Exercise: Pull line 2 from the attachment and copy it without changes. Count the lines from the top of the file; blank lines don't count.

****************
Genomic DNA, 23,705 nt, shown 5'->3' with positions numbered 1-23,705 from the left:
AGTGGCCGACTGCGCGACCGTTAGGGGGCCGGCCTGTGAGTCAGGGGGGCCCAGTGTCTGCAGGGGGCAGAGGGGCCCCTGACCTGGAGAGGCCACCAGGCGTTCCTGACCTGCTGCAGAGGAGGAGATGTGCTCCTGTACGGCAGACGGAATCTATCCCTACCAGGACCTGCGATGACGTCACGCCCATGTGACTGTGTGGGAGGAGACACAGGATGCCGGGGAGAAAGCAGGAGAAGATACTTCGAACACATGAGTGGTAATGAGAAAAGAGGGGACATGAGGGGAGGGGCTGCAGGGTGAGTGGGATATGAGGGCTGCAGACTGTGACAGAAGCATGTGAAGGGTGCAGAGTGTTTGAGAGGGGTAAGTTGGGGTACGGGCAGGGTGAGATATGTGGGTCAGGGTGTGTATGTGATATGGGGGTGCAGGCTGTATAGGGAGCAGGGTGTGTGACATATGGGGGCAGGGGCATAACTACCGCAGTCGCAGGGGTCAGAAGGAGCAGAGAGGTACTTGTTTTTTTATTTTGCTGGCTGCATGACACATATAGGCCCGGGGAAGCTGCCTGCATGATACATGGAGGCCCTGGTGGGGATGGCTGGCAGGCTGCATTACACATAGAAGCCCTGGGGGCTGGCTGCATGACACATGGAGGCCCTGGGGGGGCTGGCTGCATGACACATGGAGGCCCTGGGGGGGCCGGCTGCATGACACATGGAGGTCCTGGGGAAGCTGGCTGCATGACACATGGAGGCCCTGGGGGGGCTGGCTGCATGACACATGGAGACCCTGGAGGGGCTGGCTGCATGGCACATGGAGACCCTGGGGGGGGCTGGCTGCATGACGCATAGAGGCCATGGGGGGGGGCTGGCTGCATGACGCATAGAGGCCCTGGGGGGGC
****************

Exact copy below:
AGTGGCCGACTGCGCGACCGTTAGGGGGCCGGCCTGTGAGTCAGGGGGGCCCAGTGTCTGCAGGGGGCAGAGGGGCCCCTGACCTGGAGAGGCCACCAGGCGTTCCTGACCTGCTGCAGAGGAGGAGATGTGCTCCTGTACGGCAGACGGAATCTATCCCTACCAGGACCTGCGATGACGTCACGCCCATGTGACTGTGTGGGAGGAGACACAGGATGCCGGGGAGAAAGCAGGAGAAGATACTTCGAACACATGAGTGGTAATGAGAAAAGAGGGGACATGAGGGGAGGGGCTGCAGGGTGAGTGGGATATGAGGGCTGCAGACTGTGACAGAAGCATGTGAAGGGTGCAGAGTGTTTGAGAGGGGTAAGTTGGGGTACGGGCAGGGTGAGATATGTGGGTCAGGGTGTGTATGTGATATGGGGGTGCAGGCTGTATAGGGAGCAGGGTGTGTGACATATGGGGGCAGGGGCATAACTACCGCAGTCGCAGGGGTCAGAAGGAGCAGAGAGGTACTTGTTTTTTTATTTTGCTGGCTGCATGACACATATAGGCCCGGGGAAGCTGCCTGCATGATACATGGAGGCCCTGGTGGGGATGGCTGGCAGGCTGCATTACACATAGAAGCCCTGGGGGCTGGCTGCATGACACATGGAGGCCCTGGGGGGGCTGGCTGCATGACACATGGAGGCCCTGGGGGGGCCGGCTGCATGACACATGGAGGTCCTGGGGAAGCTGGCTGCATGACACATGGAGGCCCTGGGGGGGCTGGCTGCATGACACATGGAGACCCTGGAGGGGCTGGCTGCATGGCACATGGAGACCCTGGGGGGGGCTGGCTGCATGACGCATAGAGGCCATGGGGGGGGGCTGGCTGCATGACGCATAGAGGCCCTGGGGGGGC